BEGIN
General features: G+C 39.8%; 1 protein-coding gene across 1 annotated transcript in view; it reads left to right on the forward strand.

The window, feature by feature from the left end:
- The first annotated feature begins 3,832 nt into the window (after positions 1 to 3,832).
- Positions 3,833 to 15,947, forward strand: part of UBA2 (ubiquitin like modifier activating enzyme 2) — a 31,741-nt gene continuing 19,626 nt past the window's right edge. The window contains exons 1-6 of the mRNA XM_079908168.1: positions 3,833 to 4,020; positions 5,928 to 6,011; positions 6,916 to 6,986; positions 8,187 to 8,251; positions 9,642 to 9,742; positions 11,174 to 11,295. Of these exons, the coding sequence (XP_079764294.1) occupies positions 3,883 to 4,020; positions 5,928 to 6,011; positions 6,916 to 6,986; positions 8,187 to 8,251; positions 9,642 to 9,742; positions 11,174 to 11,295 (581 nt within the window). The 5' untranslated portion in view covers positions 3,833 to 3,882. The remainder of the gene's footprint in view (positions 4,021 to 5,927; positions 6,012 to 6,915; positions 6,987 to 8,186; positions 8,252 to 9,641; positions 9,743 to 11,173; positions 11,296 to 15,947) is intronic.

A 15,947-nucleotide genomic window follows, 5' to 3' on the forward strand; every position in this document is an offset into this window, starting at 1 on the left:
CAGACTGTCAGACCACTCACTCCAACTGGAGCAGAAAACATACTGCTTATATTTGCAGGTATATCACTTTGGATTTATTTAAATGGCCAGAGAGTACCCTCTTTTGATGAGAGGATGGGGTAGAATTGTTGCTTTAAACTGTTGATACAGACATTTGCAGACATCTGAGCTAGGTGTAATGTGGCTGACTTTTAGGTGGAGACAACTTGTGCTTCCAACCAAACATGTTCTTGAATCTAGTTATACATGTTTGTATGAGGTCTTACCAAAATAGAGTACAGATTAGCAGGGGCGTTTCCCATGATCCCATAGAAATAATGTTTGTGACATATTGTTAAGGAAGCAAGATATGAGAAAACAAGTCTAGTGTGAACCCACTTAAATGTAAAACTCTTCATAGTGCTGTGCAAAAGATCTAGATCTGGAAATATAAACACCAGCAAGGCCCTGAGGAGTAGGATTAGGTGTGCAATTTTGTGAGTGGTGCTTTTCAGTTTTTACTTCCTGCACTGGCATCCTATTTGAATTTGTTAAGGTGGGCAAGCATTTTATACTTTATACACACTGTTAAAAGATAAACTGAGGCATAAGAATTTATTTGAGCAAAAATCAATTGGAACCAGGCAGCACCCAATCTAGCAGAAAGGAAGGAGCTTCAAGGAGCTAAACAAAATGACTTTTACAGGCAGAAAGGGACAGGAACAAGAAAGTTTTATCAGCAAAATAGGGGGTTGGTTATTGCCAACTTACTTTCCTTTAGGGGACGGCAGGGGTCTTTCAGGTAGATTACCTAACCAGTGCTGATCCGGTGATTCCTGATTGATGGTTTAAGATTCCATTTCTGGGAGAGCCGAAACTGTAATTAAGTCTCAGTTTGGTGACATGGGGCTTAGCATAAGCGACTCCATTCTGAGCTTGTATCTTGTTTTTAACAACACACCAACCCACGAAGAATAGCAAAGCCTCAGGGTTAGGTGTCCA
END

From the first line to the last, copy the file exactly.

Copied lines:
General features: G+C 39.8%; 1 protein-coding gene across 1 annotated transcript in view; it reads left to right on the forward strand.

The window, feature by feature from the left end:
- The first annotated feature begins 3,832 nt into the window (after positions 1 to 3,832).
- Positions 3,833 to 15,947, forward strand: part of UBA2 (ubiquitin like modifier activating enzyme 2) — a 31,741-nt gene continuing 19,626 nt past the window's right edge. The window contains exons 1-6 of the mRNA XM_079908168.1: positions 3,833 to 4,020; positions 5,928 to 6,011; positions 6,916 to 6,986; positions 8,187 to 8,251; positions 9,642 to 9,742; positions 11,174 to 11,295. Of these exons, the coding sequence (XP_079764294.1) occupies positions 3,883 to 4,020; positions 5,928 to 6,011; positions 6,916 to 6,986; positions 8,187 to 8,251; positions 9,642 to 9,742; positions 11,174 to 11,295 (581 nt within the window). The 5' untranslated portion in view covers positions 3,833 to 3,882. The remainder of the gene's footprint in view (positions 4,021 to 5,927; positions 6,012 to 6,915; positions 6,987 to 8,186; positions 8,252 to 9,641; positions 9,743 to 11,173; positions 11,296 to 15,947) is intronic.

A 15,947-nucleotide genomic window follows, 5' to 3' on the forward strand; every position in this document is an offset into this window, starting at 1 on the left:
CAGACTGTCAGACCACTCACTCCAACTGGAGCAGAAAACATACTGCTTATATTTGCAGGTATATCACTTTGGATTTATTTAAATGGCCAGAGAGTACCCTCTTTTGATGAGAGGATGGGGTAGAATTGTTGCTTTAAACTGTTGATACAGACATTTGCAGACATCTGAGCTAGGTGTAATGTGGCTGACTTTTAGGTGGAGACAACTTGTGCTTCCAACCAAACATGTTCTTGAATCTAGTTATACATGTTTGTATGAGGTCTTACCAAAATAGAGTACAGATTAGCAGGGGCGTTTCCCATGATCCCATAGAAATAATGTTTGTGACATATTGTTAAGGAAGCAAGATATGAGAAAACAAGTCTAGTGTGAACCCACTTAAATGTAAAACTCTTCATAGTGCTGTGCAAAAGATCTAGATCTGGAAATATAAACACCAGCAAGGCCCTGAGGAGTAGGATTAGGTGTGCAATTTTGTGAGTGGTGCTTTTCAGTTTTTACTTCCTGCACTGGCATCCTATTTGAATTTGTTAAGGTGGGCAAGCATTTTATACTTTATACACACTGTTAAAAGATAAACTGAGGCATAAGAATTTATTTGAGCAAAAATCAATTGGAACCAGGCAGCACCCAATCTAGCAGAAAGGAAGGAGCTTCAAGGAGCTAAACAAAATGACTTTTACAGGCAGAAAGGGACAGGAACAAGAAAGTTTTATCAGCAAAATAGGGGGTTGGTTATTGCCAACTTACTTTCCTTTAGGGGACGGCAGGGGTCTTTCAGGTAGATTACCTAACCAGTGCTGATCCGGTGATTCCTGATTGATGGTTTAAGATTCCATTTCTGGGAGAGCCGAAACTGTAATTAAGTCTCAGTTTGGTGACATGGGGCTTAGCATAAGCGACTCCATTCTGAGCTTGTATCTTGTTTTTAACAACACACCAACCCACGAAGAATAGCAAAGCCTCAGGGTTAGGTGTCCA